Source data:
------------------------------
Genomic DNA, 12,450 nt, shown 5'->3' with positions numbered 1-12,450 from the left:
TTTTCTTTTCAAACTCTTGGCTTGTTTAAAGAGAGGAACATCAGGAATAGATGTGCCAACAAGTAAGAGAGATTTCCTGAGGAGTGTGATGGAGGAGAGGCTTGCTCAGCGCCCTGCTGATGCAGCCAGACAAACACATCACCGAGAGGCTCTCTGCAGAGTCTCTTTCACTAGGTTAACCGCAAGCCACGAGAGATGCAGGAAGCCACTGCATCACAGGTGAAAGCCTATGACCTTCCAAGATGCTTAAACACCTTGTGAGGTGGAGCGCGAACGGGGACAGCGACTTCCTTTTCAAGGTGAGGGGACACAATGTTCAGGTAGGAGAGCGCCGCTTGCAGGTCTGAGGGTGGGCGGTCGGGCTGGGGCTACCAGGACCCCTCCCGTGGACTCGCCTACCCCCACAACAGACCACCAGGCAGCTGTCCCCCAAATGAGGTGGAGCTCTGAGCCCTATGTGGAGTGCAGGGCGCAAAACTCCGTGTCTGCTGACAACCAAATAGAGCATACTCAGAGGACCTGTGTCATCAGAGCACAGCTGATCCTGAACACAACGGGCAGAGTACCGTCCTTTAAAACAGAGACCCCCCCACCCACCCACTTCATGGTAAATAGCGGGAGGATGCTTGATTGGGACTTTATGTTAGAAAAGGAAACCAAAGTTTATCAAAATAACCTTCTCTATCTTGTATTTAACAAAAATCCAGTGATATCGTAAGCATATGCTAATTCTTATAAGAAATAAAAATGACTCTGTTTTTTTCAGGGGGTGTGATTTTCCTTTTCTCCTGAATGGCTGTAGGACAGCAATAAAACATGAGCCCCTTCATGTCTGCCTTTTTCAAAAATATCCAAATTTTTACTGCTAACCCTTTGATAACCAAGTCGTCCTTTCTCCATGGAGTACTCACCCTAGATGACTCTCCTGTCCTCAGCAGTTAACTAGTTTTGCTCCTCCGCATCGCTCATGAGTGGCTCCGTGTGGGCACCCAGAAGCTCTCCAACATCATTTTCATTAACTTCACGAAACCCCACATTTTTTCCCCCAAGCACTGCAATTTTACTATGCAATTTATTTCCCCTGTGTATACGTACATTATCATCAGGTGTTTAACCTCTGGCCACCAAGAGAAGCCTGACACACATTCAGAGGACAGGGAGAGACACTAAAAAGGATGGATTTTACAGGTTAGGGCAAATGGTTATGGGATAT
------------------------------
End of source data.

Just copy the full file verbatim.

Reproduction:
Genomic DNA, 12,450 nt, shown 5'->3' with positions numbered 1-12,450 from the left:
TTTTCTTTTCAAACTCTTGGCTTGTTTAAAGAGAGGAACATCAGGAATAGATGTGCCAACAAGTAAGAGAGATTTCCTGAGGAGTGTGATGGAGGAGAGGCTTGCTCAGCGCCCTGCTGATGCAGCCAGACAAACACATCACCGAGAGGCTCTCTGCAGAGTCTCTTTCACTAGGTTAACCGCAAGCCACGAGAGATGCAGGAAGCCACTGCATCACAGGTGAAAGCCTATGACCTTCCAAGATGCTTAAACACCTTGTGAGGTGGAGCGCGAACGGGGACAGCGACTTCCTTTTCAAGGTGAGGGGACACAATGTTCAGGTAGGAGAGCGCCGCTTGCAGGTCTGAGGGTGGGCGGTCGGGCTGGGGCTACCAGGACCCCTCCCGTGGACTCGCCTACCCCCACAACAGACCACCAGGCAGCTGTCCCCCAAATGAGGTGGAGCTCTGAGCCCTATGTGGAGTGCAGGGCGCAAAACTCCGTGTCTGCTGACAACCAAATAGAGCATACTCAGAGGACCTGTGTCATCAGAGCACAGCTGATCCTGAACACAACGGGCAGAGTACCGTCCTTTAAAACAGAGACCCCCCCACCCACCCACTTCATGGTAAATAGCGGGAGGATGCTTGATTGGGACTTTATGTTAGAAAAGGAAACCAAAGTTTATCAAAATAACCTTCTCTATCTTGTATTTAACAAAAATCCAGTGATATCGTAAGCATATGCTAATTCTTATAAGAAATAAAAATGACTCTGTTTTTTTCAGGGGGTGTGATTTTCCTTTTCTCCTGAATGGCTGTAGGACAGCAATAAAACATGAGCCCCTTCATGTCTGCCTTTTTCAAAAATATCCAAATTTTTACTGCTAACCCTTTGATAACCAAGTCGTCCTTTCTCCATGGAGTACTCACCCTAGATGACTCTCCTGTCCTCAGCAGTTAACTAGTTTTGCTCCTCCGCATCGCTCATGAGTGGCTCCGTGTGGGCACCCAGAAGCTCTCCAACATCATTTTCATTAACTTCACGAAACCCCACATTTTTTCCCCCAAGCACTGCAATTTTACTATGCAATTTATTTCCCCTGTGTATACGTACATTATCATCAGGTGTTTAACCTCTGGCCACCAAGAGAAGCCTGACACACATTCAGAGGACAGGGAGAGACACTAAAAAGGATGGATTTTACAGGTTAGGGCAAATGGTTATGGGATAT